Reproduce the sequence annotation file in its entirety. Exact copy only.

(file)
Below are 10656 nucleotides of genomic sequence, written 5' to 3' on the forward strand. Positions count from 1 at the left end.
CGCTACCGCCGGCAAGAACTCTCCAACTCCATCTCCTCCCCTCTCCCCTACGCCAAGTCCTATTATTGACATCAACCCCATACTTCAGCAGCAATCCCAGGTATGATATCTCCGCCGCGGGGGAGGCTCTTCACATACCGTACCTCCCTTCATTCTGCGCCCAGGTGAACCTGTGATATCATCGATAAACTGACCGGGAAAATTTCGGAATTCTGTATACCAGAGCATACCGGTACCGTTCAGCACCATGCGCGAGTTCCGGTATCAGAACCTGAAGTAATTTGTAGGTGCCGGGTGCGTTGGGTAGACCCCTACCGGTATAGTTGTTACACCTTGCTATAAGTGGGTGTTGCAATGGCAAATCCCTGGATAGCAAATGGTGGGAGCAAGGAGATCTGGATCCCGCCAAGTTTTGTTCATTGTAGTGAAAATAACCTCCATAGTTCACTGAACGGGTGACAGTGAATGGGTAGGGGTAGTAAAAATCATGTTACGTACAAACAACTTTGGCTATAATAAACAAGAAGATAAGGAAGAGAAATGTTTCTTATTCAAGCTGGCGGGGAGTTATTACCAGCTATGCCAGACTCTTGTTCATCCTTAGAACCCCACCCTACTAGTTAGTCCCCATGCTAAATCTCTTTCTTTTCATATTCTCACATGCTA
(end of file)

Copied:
Below are 10656 nucleotides of genomic sequence, written 5' to 3' on the forward strand. Positions count from 1 at the left end.
CGCTACCGCCGGCAAGAACTCTCCAACTCCATCTCCTCCCCTCTCCCCTACGCCAAGTCCTATTATTGACATCAACCCCATACTTCAGCAGCAATCCCAGGTATGATATCTCCGCCGCGGGGGAGGCTCTTCACATACCGTACCTCCCTTCATTCTGCGCCCAGGTGAACCTGTGATATCATCGATAAACTGACCGGGAAAATTTCGGAATTCTGTATACCAGAGCATACCGGTACCGTTCAGCACCATGCGCGAGTTCCGGTATCAGAACCTGAAGTAATTTGTAGGTGCCGGGTGCGTTGGGTAGACCCCTACCGGTATAGTTGTTACACCTTGCTATAAGTGGGTGTTGCAATGGCAAATCCCTGGATAGCAAATGGTGGGAGCAAGGAGATCTGGATCCCGCCAAGTTTTGTTCATTGTAGTGAAAATAACCTCCATAGTTCACTGAACGGGTGACAGTGAATGGGTAGGGGTAGTAAAAATCATGTTACGTACAAACAACTTTGGCTATAATAAACAAGAAGATAAGGAAGAGAAATGTTTCTTATTCAAGCTGGCGGGGAGTTATTACCAGCTATGCCAGACTCTTGTTCATCCTTAGAACCCCACCCTACTAGTTAGTCCCCATGCTAAATCTCTTTCTTTTCATATTCTCACATGCTA